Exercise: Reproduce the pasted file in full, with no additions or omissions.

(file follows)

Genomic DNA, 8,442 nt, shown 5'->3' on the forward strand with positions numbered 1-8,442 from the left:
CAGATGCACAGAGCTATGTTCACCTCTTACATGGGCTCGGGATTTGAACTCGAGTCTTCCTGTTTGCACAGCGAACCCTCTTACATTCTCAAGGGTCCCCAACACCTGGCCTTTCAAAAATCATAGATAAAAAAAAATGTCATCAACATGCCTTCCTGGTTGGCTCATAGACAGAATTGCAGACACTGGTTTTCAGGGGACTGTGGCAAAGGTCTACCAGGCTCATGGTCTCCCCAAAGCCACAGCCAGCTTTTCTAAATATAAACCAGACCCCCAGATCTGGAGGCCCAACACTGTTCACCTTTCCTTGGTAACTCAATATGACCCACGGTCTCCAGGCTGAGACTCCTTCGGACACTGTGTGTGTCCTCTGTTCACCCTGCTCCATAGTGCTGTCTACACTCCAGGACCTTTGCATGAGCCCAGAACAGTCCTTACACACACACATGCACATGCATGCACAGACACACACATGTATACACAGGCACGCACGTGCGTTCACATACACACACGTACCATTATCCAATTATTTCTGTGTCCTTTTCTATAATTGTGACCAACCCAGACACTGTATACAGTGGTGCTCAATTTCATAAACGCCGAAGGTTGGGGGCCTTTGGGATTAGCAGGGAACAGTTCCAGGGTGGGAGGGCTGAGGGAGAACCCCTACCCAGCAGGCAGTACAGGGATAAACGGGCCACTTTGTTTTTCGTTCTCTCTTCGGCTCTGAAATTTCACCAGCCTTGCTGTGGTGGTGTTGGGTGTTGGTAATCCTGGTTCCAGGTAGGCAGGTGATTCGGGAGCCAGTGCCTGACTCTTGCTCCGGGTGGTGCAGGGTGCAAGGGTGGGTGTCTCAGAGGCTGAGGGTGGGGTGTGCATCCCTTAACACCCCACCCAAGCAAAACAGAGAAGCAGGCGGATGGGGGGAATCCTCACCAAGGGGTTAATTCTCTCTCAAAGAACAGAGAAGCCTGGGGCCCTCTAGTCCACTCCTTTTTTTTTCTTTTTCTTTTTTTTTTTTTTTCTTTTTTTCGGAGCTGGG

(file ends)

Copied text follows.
Genomic DNA, 8,442 nt, shown 5'->3' on the forward strand with positions numbered 1-8,442 from the left:
CAGATGCACAGAGCTATGTTCACCTCTTACATGGGCTCGGGATTTGAACTCGAGTCTTCCTGTTTGCACAGCGAACCCTCTTACATTCTCAAGGGTCCCCAACACCTGGCCTTTCAAAAATCATAGATAAAAAAAAATGTCATCAACATGCCTTCCTGGTTGGCTCATAGACAGAATTGCAGACACTGGTTTTCAGGGGACTGTGGCAAAGGTCTACCAGGCTCATGGTCTCCCCAAAGCCACAGCCAGCTTTTCTAAATATAAACCAGACCCCCAGATCTGGAGGCCCAACACTGTTCACCTTTCCTTGGTAACTCAATATGACCCACGGTCTCCAGGCTGAGACTCCTTCGGACACTGTGTGTGTCCTCTGTTCACCCTGCTCCATAGTGCTGTCTACACTCCAGGACCTTTGCATGAGCCCAGAACAGTCCTTACACACACACATGCACATGCATGCACAGACACACACATGTATACACAGGCACGCACGTGCGTTCACATACACACACGTACCATTATCCAATTATTTCTGTGTCCTTTTCTATAATTGTGACCAACCCAGACACTGTATACAGTGGTGCTCAATTTCATAAACGCCGAAGGTTGGGGGCCTTTGGGATTAGCAGGGAACAGTTCCAGGGTGGGAGGGCTGAGGGAGAACCCCTACCCAGCAGGCAGTACAGGGATAAACGGGCCACTTTGTTTTTCGTTCTCTCTTCGGCTCTGAAATTTCACCAGCCTTGCTGTGGTGGTGTTGGGTGTTGGTAATCCTGGTTCCAGGTAGGCAGGTGATTCGGGAGCCAGTGCCTGACTCTTGCTCCGGGTGGTGCAGGGTGCAAGGGTGGGTGTCTCAGAGGCTGAGGGTGGGGTGTGCATCCCTTAACACCCCACCCAAGCAAAACAGAGAAGCAGGCGGATGGGGGGAATCCTCACCAAGGGGTTAATTCTCTCTCAAAGAACAGAGAAGCCTGGGGCCCTCTAGTCCACTCCTTTTTTTTTCTTTTTCTTTTTTTTTTTTTTTCTTTTTTTCGGAGCTGGG